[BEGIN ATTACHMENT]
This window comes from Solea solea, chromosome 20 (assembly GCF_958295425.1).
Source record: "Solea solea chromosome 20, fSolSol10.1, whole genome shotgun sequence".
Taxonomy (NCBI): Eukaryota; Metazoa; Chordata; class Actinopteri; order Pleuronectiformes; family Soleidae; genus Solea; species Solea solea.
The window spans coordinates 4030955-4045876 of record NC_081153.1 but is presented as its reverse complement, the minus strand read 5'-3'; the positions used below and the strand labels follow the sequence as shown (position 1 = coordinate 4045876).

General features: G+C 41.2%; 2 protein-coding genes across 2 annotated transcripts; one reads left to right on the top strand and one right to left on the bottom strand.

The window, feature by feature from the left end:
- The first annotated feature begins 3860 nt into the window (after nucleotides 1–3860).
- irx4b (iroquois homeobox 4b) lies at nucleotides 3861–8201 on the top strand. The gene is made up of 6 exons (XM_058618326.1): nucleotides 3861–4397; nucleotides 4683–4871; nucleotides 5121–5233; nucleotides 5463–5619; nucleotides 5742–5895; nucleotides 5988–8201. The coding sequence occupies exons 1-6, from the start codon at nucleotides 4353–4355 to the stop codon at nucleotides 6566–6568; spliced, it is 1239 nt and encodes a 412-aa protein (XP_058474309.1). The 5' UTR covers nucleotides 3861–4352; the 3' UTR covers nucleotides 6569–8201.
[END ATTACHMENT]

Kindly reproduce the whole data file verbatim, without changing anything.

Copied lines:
This window comes from Solea solea, chromosome 20 (assembly GCF_958295425.1).
Source record: "Solea solea chromosome 20, fSolSol10.1, whole genome shotgun sequence".
Taxonomy (NCBI): Eukaryota; Metazoa; Chordata; class Actinopteri; order Pleuronectiformes; family Soleidae; genus Solea; species Solea solea.
The window spans coordinates 4030955-4045876 of record NC_081153.1 but is presented as its reverse complement, the minus strand read 5'-3'; the positions used below and the strand labels follow the sequence as shown (position 1 = coordinate 4045876).

General features: G+C 41.2%; 2 protein-coding genes across 2 annotated transcripts; one reads left to right on the top strand and one right to left on the bottom strand.

The window, feature by feature from the left end:
- The first annotated feature begins 3860 nt into the window (after nucleotides 1–3860).
- irx4b (iroquois homeobox 4b) lies at nucleotides 3861–8201 on the top strand. The gene is made up of 6 exons (XM_058618326.1): nucleotides 3861–4397; nucleotides 4683–4871; nucleotides 5121–5233; nucleotides 5463–5619; nucleotides 5742–5895; nucleotides 5988–8201. The coding sequence occupies exons 1-6, from the start codon at nucleotides 4353–4355 to the stop codon at nucleotides 6566–6568; spliced, it is 1239 nt and encodes a 412-aa protein (XP_058474309.1). The 5' UTR covers nucleotides 3861–4352; the 3' UTR covers nucleotides 6569–8201.